You could build your own GUI on top of Linux.. really doesn't have to be so from-scratch, and I am also interested in pursuing that idea if I ever have the time or resources, but doing everything sort of from scratch is just a more seductive fantasy for me I guess, because it would be fun to see how much I could optimize things and fun to get down to the lowest level.

The other reason is just to get rid of the legacy complexity.. true that a lot of stuff that is in Unix you really do have to have for an operating system, but there are also a number of different varying approaches to problems that have been duplicated over the years so that there is extra complexity that really isn't necessary. Also doing things from scratch would allow me to take exactly the approach that I wanted to every major decision, which in some cases really might be better served by taking a different approach from linux. Also I could just say "well, not going to support any of this other Linux stuff, you have to use a remote desktop for that" which would eliminate a huge amount of code.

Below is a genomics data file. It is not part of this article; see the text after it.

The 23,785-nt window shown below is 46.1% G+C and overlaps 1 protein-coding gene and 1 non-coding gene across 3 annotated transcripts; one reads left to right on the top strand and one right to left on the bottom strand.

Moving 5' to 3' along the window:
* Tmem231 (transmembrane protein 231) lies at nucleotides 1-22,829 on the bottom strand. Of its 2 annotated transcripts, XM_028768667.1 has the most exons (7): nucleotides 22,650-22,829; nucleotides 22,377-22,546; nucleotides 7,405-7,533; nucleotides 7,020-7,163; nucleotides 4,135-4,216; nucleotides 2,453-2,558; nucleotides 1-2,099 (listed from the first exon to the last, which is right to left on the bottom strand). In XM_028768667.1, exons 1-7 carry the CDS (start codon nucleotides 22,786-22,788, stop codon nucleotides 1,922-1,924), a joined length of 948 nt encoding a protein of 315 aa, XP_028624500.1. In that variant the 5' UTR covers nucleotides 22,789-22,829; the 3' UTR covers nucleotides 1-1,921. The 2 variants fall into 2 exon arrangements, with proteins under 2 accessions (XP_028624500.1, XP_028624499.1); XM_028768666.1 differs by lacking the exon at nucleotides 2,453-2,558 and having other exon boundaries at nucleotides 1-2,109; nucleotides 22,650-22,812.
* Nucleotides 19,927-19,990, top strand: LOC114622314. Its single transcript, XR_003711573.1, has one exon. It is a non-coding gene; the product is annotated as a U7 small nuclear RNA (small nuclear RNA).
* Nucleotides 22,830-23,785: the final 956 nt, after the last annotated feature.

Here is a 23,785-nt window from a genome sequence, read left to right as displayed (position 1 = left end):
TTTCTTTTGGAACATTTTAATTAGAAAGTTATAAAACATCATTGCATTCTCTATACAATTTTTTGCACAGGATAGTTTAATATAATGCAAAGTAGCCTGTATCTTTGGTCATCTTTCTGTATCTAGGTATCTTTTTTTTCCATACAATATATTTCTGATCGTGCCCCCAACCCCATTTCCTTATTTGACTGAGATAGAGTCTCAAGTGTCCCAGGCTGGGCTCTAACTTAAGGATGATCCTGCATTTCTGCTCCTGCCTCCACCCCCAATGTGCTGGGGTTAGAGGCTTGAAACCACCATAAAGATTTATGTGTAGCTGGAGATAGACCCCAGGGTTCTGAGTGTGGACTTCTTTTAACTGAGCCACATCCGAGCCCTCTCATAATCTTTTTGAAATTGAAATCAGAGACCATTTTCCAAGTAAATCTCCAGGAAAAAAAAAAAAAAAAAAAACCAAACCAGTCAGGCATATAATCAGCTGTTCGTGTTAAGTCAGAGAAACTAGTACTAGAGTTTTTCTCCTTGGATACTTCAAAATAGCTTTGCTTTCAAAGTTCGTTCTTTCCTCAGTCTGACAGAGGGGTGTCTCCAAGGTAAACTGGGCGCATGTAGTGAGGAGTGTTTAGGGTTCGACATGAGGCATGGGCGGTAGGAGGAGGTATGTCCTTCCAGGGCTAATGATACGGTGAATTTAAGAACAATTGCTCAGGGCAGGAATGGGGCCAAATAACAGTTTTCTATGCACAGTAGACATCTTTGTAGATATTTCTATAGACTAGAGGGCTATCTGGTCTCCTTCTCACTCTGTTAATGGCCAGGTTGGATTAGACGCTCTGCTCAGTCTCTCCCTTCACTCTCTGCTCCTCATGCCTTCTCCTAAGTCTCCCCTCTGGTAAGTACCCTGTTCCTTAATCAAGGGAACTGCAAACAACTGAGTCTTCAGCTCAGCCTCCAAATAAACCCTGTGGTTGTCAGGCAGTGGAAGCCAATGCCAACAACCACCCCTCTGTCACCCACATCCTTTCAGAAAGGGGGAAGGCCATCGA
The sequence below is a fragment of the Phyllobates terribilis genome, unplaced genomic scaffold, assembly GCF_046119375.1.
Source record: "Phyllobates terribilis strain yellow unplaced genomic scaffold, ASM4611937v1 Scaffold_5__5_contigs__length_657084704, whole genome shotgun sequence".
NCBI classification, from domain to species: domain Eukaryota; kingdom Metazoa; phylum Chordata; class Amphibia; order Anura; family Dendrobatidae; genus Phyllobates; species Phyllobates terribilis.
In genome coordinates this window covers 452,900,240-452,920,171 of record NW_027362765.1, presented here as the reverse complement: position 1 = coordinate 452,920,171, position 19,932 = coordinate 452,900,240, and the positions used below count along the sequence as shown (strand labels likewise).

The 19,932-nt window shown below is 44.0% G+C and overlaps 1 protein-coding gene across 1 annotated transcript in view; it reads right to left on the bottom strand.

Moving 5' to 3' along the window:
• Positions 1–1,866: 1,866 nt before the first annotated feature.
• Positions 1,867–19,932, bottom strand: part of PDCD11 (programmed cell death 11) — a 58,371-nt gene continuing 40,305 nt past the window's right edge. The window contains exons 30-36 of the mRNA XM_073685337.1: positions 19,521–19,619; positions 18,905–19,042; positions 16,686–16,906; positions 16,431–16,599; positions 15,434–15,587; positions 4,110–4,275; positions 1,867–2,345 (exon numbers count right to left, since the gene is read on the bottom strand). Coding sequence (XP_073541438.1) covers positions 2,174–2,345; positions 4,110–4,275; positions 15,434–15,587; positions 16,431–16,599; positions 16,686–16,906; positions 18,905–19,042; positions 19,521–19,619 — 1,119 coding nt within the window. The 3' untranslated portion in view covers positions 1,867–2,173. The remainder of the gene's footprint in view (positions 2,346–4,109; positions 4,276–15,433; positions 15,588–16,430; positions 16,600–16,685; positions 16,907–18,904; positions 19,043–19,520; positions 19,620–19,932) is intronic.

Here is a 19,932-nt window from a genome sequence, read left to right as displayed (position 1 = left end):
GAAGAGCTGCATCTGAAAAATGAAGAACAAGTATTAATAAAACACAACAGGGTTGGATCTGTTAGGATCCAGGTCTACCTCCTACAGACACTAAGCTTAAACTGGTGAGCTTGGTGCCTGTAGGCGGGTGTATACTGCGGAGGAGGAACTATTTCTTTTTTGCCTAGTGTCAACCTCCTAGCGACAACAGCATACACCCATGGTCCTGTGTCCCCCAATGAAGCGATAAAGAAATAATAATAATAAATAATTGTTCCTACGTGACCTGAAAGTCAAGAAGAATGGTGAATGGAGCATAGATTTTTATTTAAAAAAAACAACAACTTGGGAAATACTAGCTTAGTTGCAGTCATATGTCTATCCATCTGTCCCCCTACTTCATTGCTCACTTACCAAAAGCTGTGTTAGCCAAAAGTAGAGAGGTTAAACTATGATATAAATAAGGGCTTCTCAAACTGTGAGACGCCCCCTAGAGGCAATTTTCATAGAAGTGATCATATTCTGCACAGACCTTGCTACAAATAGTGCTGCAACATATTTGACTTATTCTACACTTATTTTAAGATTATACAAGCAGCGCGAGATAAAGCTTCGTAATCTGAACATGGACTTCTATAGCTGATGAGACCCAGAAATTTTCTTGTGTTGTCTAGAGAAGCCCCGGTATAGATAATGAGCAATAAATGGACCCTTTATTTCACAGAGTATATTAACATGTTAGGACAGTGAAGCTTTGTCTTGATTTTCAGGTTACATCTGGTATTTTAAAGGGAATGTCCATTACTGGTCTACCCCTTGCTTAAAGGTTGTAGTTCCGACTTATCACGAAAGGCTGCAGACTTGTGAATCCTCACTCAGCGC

There is actually some stuff for Compiz loading models in the middle of the cube, I could just start messing with that, would be the most straightforward.


I have to admit that would be pretty interesting.

I still contend that you should leverage a lot of existing code, and build on top of that; if for no other reason than it gets you to a working system ASAP.

There are too many promising-looking projects that try to start from first principles and end up achieving nothing but a poor, half-rewrite of existing systems.

If you find an existing system is holding you back, try to improve that, then do your own as a last resort - preferably after you have a user/customer base.